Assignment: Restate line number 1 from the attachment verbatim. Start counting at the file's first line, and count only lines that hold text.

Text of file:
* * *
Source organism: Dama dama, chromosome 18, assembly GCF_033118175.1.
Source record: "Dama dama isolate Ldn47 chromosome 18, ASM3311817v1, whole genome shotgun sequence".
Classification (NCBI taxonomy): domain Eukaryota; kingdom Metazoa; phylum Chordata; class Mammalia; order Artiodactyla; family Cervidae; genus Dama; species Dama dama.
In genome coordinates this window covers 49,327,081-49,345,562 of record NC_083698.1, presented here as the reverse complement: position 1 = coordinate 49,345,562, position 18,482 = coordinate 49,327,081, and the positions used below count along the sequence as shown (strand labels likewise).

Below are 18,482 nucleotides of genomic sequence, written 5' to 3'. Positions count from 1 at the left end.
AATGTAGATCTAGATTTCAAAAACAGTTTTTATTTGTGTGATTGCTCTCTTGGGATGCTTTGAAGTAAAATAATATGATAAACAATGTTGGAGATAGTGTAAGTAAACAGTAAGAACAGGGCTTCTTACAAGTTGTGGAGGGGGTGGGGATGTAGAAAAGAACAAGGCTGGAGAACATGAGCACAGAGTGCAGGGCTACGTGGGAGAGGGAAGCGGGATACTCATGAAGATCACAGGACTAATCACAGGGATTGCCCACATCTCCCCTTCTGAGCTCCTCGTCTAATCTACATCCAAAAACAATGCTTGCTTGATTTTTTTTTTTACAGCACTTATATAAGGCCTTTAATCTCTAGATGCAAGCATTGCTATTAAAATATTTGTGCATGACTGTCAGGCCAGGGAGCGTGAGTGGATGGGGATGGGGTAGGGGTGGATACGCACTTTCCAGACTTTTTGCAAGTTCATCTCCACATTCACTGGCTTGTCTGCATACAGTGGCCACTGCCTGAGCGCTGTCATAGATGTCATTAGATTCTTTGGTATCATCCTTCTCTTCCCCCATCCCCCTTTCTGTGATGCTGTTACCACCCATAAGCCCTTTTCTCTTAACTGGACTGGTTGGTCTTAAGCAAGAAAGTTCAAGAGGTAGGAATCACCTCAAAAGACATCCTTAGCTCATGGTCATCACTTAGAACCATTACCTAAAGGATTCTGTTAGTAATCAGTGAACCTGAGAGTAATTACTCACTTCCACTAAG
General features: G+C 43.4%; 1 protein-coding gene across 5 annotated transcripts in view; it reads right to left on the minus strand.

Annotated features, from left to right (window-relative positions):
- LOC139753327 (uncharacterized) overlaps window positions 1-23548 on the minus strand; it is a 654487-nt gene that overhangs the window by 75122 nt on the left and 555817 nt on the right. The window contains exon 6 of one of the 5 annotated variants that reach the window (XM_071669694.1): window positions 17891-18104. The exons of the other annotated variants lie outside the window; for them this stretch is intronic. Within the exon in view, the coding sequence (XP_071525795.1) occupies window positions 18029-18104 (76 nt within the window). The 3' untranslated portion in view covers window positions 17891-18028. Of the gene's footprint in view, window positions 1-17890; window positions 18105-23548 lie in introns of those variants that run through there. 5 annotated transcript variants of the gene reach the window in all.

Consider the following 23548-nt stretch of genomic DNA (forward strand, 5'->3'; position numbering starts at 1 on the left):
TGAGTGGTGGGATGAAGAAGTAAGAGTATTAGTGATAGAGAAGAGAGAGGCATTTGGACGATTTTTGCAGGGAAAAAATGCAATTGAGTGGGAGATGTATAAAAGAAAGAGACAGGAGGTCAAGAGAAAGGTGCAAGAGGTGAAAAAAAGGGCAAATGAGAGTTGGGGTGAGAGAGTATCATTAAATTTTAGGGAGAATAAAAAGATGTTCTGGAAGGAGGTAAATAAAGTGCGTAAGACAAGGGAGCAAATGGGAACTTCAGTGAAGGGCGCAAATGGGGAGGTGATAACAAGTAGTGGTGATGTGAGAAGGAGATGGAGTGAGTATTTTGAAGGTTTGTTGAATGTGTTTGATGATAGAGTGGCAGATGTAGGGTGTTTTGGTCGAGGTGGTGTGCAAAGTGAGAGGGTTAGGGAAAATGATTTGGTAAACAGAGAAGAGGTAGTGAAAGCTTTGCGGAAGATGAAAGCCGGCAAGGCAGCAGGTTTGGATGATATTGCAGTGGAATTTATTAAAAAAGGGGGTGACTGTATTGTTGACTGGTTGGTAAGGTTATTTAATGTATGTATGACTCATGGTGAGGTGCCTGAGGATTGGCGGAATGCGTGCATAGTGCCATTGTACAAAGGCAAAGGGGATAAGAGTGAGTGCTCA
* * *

Source organism: Dama dama, chromosome 18, assembly GCF_033118175.1.